Let me be plain, nazi-esque banning of art does NOTHING to benefit my black experience. It does not make it easier for me to get a loan to start a business. It does not level the playing field in education opportunities for my nieces and nephews. It does not rid urban communities of food deserts. Nor will it provide more affordable healthcare or housing. It doesn't stop certain states from impeding African Americans access to vote. It doesn't make rogue racist police officers suddenly recognize my humanity. And it does not lead to more representation for me and folks who look like me in corporate boardrooms across America.
All of the aforementioned, I actually need. Appeasing white guilt by trying to hide history exposed through art....not so much. I am very proud of my history and the legacy of strength from which I come from. So while it may be hard for YOU to look at the role you put this strong beautiful black woman in...I INSIST THAT YOU DO. I insist you do it in the brilliance of the backdrop of other valiant African American women like Oprah Winfrey, Michelle Obama, Ayanna Pressley, Mae Jemison, Regina King and Susan Rice. Because they all have something uniquely in common with the late great Hattie McDaniel, they too faced systemic racism, extraordinary challenges and yet rose to the top in spite of it.
Hattie is a part of my history. She suffered things off screen so that I could walk on a set and play a cop, a criminal, a mother, a nerd, an African princess and a neighborhood hottie whose cousin got Cain killed. You do not get to remove the sight of the limitation you put on her talent from my view. No...I want to see it, because it is a daily reminder of how far we've come and how far we still must go. Art is a reflection of life, no matter how painful, no matter how inconvenient. It is a part of the story. And I'm gonna need the WHOLE story, not just the parts that make you feel good.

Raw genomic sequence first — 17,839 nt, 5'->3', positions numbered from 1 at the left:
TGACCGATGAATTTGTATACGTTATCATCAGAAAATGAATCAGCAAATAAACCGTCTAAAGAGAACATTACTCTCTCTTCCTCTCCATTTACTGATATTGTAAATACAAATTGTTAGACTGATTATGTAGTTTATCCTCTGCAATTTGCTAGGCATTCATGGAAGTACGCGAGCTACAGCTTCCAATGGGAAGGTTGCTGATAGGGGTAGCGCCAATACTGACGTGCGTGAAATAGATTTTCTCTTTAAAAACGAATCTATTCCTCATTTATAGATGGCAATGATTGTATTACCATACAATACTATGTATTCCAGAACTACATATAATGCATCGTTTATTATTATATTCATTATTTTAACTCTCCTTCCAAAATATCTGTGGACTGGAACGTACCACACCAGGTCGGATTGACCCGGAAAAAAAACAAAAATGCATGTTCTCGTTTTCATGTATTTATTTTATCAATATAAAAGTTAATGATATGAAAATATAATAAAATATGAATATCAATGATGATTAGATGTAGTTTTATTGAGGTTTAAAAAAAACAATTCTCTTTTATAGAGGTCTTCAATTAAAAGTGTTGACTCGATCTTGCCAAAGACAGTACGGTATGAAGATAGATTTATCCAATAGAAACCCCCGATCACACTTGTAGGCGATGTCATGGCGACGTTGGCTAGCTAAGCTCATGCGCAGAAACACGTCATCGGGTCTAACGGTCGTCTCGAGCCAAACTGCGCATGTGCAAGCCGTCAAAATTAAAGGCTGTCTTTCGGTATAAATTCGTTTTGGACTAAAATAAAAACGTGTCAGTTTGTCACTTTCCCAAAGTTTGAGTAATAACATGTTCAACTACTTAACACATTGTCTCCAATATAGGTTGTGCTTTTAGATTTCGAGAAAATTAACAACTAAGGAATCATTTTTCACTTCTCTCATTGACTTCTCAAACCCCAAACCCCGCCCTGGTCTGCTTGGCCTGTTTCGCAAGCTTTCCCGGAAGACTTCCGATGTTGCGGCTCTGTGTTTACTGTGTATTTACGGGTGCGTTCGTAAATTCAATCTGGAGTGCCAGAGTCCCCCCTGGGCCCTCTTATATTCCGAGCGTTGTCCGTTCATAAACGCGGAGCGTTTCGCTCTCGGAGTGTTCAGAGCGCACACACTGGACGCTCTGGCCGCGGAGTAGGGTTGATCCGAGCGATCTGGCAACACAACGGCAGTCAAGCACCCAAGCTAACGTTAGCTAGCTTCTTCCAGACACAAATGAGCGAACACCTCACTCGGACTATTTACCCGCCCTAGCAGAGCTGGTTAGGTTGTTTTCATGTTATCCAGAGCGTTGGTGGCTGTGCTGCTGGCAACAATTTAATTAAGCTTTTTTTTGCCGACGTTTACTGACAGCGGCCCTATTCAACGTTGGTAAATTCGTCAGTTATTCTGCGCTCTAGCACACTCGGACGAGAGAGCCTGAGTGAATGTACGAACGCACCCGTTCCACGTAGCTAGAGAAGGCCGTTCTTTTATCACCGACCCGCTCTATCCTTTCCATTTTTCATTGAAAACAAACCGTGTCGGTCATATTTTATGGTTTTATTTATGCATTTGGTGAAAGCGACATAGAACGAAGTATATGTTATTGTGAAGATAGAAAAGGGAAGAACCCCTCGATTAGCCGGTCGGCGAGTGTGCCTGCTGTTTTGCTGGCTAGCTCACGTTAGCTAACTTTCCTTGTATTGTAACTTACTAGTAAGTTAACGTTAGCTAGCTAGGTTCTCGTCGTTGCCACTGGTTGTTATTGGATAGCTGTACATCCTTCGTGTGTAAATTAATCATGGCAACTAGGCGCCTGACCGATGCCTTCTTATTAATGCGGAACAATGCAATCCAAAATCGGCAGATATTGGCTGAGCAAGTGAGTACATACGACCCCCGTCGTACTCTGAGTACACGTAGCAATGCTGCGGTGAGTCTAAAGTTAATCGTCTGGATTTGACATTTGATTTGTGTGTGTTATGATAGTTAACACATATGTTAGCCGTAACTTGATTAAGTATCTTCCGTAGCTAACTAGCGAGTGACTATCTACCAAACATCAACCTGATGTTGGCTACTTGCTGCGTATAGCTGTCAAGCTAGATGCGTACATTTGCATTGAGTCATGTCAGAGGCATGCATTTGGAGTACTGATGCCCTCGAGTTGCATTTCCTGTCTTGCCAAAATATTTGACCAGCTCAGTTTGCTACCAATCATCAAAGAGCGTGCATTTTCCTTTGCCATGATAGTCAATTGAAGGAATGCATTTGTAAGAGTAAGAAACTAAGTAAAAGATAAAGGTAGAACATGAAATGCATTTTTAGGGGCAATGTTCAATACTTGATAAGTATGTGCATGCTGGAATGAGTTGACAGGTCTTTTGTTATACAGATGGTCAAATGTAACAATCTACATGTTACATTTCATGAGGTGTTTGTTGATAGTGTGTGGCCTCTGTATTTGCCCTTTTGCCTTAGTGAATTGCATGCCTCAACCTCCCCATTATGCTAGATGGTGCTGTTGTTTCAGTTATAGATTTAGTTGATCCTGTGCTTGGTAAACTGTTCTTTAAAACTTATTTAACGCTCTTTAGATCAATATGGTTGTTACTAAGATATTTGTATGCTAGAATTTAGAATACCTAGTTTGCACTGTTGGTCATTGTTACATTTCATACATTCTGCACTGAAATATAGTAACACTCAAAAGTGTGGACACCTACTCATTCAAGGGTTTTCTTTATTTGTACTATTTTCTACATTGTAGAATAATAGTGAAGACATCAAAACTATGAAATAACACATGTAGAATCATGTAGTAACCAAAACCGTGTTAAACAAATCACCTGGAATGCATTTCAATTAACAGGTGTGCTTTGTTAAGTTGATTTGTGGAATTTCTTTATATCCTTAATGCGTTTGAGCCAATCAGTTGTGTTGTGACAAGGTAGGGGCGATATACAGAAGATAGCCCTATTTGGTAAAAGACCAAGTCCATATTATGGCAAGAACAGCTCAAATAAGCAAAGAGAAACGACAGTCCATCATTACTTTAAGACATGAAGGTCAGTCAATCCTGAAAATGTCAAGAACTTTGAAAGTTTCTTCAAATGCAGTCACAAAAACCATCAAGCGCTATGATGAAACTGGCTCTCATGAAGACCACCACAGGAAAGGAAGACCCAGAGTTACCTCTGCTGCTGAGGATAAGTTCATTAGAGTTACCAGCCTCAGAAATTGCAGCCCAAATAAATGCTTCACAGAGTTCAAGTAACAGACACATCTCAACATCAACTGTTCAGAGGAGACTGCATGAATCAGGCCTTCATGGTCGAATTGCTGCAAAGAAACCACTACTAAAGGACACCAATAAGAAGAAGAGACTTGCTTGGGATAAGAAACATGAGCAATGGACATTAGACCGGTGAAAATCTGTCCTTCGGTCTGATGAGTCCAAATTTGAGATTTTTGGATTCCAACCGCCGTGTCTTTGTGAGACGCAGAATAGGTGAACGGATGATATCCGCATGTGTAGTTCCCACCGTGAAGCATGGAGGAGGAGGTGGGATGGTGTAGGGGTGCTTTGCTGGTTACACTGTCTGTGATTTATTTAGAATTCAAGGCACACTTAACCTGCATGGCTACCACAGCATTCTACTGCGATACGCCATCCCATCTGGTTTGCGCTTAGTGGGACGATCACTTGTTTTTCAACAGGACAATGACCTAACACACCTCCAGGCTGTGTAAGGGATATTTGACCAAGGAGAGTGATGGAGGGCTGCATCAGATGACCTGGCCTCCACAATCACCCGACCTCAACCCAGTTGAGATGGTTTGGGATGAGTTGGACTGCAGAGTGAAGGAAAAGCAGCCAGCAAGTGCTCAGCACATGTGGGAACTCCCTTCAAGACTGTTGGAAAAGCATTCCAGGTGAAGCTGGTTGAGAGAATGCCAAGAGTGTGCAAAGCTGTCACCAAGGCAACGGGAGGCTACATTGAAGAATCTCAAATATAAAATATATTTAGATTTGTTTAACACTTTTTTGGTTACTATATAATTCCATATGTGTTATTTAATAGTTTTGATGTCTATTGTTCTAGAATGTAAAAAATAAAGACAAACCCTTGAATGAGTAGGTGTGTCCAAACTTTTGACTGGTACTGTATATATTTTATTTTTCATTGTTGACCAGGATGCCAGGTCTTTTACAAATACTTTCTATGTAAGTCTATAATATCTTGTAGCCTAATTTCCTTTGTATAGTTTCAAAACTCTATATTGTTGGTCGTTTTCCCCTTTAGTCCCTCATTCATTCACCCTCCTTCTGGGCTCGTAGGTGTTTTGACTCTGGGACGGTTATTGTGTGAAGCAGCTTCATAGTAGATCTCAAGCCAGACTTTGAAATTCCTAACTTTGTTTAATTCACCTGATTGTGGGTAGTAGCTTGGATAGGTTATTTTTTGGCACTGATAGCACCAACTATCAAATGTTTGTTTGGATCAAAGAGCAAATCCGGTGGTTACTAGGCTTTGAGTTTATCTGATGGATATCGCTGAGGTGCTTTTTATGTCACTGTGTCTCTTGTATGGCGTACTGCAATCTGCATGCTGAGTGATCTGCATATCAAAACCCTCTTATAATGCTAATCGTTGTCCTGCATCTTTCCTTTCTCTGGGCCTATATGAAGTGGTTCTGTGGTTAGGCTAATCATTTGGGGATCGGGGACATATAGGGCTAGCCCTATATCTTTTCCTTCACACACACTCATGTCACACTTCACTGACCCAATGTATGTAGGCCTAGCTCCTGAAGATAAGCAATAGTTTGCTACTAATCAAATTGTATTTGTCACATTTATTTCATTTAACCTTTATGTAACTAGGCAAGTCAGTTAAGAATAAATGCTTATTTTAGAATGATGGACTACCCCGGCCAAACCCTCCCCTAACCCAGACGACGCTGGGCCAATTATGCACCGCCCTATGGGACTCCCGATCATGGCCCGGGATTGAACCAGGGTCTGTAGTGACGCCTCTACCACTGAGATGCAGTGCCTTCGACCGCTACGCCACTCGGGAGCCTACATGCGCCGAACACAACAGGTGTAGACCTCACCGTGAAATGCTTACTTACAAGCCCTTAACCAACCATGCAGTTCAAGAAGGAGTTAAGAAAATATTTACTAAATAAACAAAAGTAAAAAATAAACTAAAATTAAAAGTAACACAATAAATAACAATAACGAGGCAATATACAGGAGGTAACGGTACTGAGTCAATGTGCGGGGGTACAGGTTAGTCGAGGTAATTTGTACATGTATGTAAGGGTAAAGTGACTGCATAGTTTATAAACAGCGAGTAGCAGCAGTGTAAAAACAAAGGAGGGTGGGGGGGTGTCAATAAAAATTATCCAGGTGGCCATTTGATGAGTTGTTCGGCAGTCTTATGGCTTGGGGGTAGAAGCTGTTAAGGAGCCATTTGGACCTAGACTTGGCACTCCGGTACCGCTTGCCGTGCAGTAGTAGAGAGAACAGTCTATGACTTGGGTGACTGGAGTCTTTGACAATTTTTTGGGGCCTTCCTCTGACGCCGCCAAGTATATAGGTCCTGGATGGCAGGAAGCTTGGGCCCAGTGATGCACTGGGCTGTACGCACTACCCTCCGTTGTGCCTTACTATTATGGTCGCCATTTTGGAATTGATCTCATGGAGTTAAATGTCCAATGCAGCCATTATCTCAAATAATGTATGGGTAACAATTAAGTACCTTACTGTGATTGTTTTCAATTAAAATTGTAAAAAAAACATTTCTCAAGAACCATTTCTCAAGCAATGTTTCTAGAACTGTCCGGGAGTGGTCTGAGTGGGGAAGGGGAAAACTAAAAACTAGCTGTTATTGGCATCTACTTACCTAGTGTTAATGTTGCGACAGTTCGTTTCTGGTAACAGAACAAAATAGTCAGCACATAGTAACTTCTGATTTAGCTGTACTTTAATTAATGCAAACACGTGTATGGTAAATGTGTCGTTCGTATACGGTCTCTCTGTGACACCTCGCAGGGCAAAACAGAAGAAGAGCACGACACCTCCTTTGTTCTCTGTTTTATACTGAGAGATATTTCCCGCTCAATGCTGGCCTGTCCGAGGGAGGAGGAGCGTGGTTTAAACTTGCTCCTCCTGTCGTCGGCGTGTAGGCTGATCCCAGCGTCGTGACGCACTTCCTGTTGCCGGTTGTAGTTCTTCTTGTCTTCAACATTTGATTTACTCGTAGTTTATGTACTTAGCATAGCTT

Because while her onscreen role was limited and regulated to the ridiculousness of the arrogant erroneous perception of her Black skin, her off screen achievement in the face of all she endured is WORTHY OF CELEBRATION. And BOTH must come into FULL VIEW in appreciation of her sacrifice for African American actors, and for the truth of her own journey.
Likewise, as the Quaker Oats Company grapples with new imaging for their lauded Aunt Jemima syrup, I have enjoyed social media’s promotion of black owned syrup companies, that were not started under the auspice of pillaging black pain for white profit. And I wonder if Quaker Oats or those calling for it’s demise really get it?
Yes, stopping the perpetuation of negative stereotypes is needed change. But are we getting distracted with surface reimagining versus systematic change that benefits future generations. True power is a seat at the table and the opportunity to build wealth. If the Quaker Oats Company truly wants to make a difference, it can begin with the people whose images they plundered for gain. How many African Americans are CEOs in the Quaker Oats company? How many African American women are on the board of directors in the Quaker Oats company? How many black owned businesses has the Quaker Oats Credit Union given low interest loans too? It’s time to GO DEEPER. Change can’t begin and end at a picture on a bottle. The picture is a surface fix that doesn’t do a thing to change a cops knee on the neck of a compliant man begging for his life for over 8 minutes. And it doesn’t provide a road to wealth for the community that put this company on the map through the marketing of our subjugation.
So what I’m saying is....Imma need MORE.